NOTEBOOK NOTEBOOK

Smith Smith drives drives Earnhardt’s Earnhardt’s No. No. 88 88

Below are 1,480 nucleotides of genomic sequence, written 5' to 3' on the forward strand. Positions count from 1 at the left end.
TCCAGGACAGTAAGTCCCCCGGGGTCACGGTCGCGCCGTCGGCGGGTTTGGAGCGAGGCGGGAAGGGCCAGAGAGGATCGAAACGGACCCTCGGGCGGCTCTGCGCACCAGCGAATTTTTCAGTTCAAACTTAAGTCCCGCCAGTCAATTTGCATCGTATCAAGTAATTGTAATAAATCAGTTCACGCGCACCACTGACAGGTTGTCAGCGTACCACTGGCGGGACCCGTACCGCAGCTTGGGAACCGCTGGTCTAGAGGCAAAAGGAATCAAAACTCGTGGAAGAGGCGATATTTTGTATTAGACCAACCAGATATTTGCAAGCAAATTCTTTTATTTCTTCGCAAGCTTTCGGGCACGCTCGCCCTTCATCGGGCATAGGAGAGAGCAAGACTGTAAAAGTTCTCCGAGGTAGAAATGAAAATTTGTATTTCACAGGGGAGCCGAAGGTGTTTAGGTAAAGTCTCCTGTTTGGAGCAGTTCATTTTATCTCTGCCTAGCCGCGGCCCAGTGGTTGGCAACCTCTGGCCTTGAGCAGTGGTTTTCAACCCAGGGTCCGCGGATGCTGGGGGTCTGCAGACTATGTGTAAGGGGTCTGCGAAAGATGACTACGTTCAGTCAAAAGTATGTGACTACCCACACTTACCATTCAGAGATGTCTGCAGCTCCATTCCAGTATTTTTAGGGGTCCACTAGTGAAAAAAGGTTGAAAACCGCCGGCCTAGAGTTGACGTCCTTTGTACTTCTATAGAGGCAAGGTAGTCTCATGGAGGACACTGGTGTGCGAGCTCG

Dale Earnhardt’s concussion opened the door for Dale Earnhardt’s concussion opened the door for Regan Smith, displaced from the No. 78 Furniture Regan Smith, displaced from the No. 78 Furniture Row Chevrolet, to get in Earnhardt’s No. 88 Row Chevrolet, to get in Earnhardt’s No. 88 Chevrolet, and Smith made the most of it while Chevrolet, and Smith made the most of it while the car was running. the car was running. He qualified a disappointing 26th, but was secHe qualified a disappointing 26th, but was second fastest in the Happy Hour practice session. ond fastest in the Happy Hour practice session. Then in the race he was steadily marching toward Then in the race he was steadily marching toward the front when a blown engine sent him to the the front when a blown engine sent him to the garage at Lap 61. garage at Lap 61. “I think the important part is that we had a “I think the important part is that we had a really fast race car,” he said. “We had a good first really fast race car,” he said. “We had a good first adjustment there, went just a little too far with it adjustment there, went just a little too far with it and got a little too free. Needed one more stop and and got a little too free. Needed one more stop and I think we would have had it dialed in. I think we would have had it dialed in. “I’m looking forward to next week. We get three “I’m looking forward to next week. We get three days to test when we get there to Kansas and we days to test when we get there to Kansas and we will see if we can get the AMP Energy/National will see if we can get the AMP Energy/National Guard Chevrolet up front there. Guard Chevrolet up front there. “I feel confident we will have the same speed we “I feel confident we will have the same speed we had here.” had here.” Smith had planned to drive James Finch’s No. Smith had planned to drive James Finch’s No. 51 Chevrolet at Charlotte, but his move to the No. 51 Chevrolet at Charlotte, but his move to the No. 88 opened the door for A.J. Allmendinger to make 88 opened the door for A.J. Allmendinger to make his return to NASCAR after being suspended back his return to NASCAR after being suspended back in July for failing a drug test. He responded with a in July for failing a drug test. He responded with a 24th-place run despite a late-race penalty on pit 24th-place run despite a late-race penalty on pit road. He’s expected to drive the car again this road. He’s expected to drive the car again this week at Kansas. week at Kansas. Kurt Busch, who had been driving the No. 51, Kurt Busch, who had been driving the No. 51, made his first start in the No. 78 Chevrolet that made his first start in the No. 78 Chevrolet that had been driven by Smith. He finished 21st. had been driven by Smith. He finished 21st. “As a competitive racer you always want to go “As a competitive racer you always want to go out there and be a contender, but on the other out there and be a contender, but on the other hand when you’re starting something new you hand when you’re starting something new you